Equestrian therapy at UC Davis offers natural healing power
Where else can you learn to ride a horse and benefit from their natural healing power while earning your MBA? UC Davis!
I was first told about equestrian therapy in an awareness session I attended last year. I discovered horses have an amazing power of healing. They often develop an immediate connection with their riders and handlers. They have the ability to respond immediately and provide feedback to their rider’s action or behavior.
That instant reaction is in part because horses are highly attuned to your emotional state. They can sense your fear or comfort, and they usually give non-verbal feedback by backing away from you or moving closer.
Recognizing these relationships allows people to build vital skills, and I’ve seen how they translate to the business world as well.
Building Interpersonal Skills
Horses help strengthen emotional intelligence. Through horse-assisted therapy, I’ve learned how to build trust, read non-verbal communication and I’ve improved my impulse control. Each of these socializing skills is transferrable to human interactions.
For instance, as I am developing my coaching skills as a leader, my enhanced impulse control helps me remain an active listener. With a higher degree of emotional control, I am able to have more advanced and deeper conversations with the person I am coaching. This helps to build a bridge of trust.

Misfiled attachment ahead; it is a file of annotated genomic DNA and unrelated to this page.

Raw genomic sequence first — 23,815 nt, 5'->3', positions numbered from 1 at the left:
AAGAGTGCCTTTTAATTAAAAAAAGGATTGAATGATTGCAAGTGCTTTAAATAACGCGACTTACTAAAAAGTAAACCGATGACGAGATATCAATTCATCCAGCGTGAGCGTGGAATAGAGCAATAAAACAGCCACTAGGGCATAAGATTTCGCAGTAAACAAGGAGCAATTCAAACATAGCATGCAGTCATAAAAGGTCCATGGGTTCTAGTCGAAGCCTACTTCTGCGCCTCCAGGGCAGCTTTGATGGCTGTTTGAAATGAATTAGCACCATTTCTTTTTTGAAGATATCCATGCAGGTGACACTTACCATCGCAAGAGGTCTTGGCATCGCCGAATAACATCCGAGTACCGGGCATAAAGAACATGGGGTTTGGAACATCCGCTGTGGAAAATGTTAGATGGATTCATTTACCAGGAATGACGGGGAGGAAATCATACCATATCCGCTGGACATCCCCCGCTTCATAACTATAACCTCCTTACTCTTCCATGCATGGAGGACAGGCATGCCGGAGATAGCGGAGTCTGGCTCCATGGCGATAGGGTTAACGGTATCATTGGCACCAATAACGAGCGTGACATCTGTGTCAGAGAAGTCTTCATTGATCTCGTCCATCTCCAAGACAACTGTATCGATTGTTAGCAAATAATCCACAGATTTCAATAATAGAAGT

Earning My Horsemanship
Near the start of 2021, I applied for equestrian therapy through the UC Davis Recreation Equestrian Center and enrolled in the riding class. I was matched with a horse—Quincy—who became a great friend during an incredibly challenging time.
The pandemic has taken a toll on all of us. Our mental health has and continues to suffer, and we’ll likely see those effects take shape for many years to come. These classes at UC Davis were a great escape. They went beyond the normal therapeutic experience, and I gained many important skills.
Through five weekly lessons, I gained the fundamentals of horse riding, which includes handling, mounting, start and steer in both English and Western styles, and I successfully completed my horsemanship.
It also helped to deflect anxiety.
My next class will be Summer Riding 200 where I will learn to tackle obstacles, form patterns, and nail down trotting.
Horses are just one of the many benefits UC Davis has to offer. From faculty and staff to fellow students and alumni, there has been an outpouring of support, warmth, and encouragement from our closely-knit Graduate School of Management community.
Despite COVID-19 restrictions, the Associated Students of Management and the many club leaders have organized several engaging activities throughout the year—there was hardly a dull moment! My favorite and most intriguing sessions have been with the Action for Diversity Group’s 21-Week Anti-Racism Challenge—it’s like home.
I’ve especially enjoyed learning from my mentor, Paul Bianchi, a recent Robert A. Fox Executive-in-Residence. Bianchi is a human resources stalwart and has been a human capital expert and leader in many prominent organizations such as Apple, NeXT, PeopleSoft and Illumina. He has been closely mentoring me in the field of human capital management. As an international student, it’s been a game-changing experience to work so closely with him on my self-development and career goals.
That’s just one of the many reasons I’m delighted with my decision to earn my MBA at UC Davis.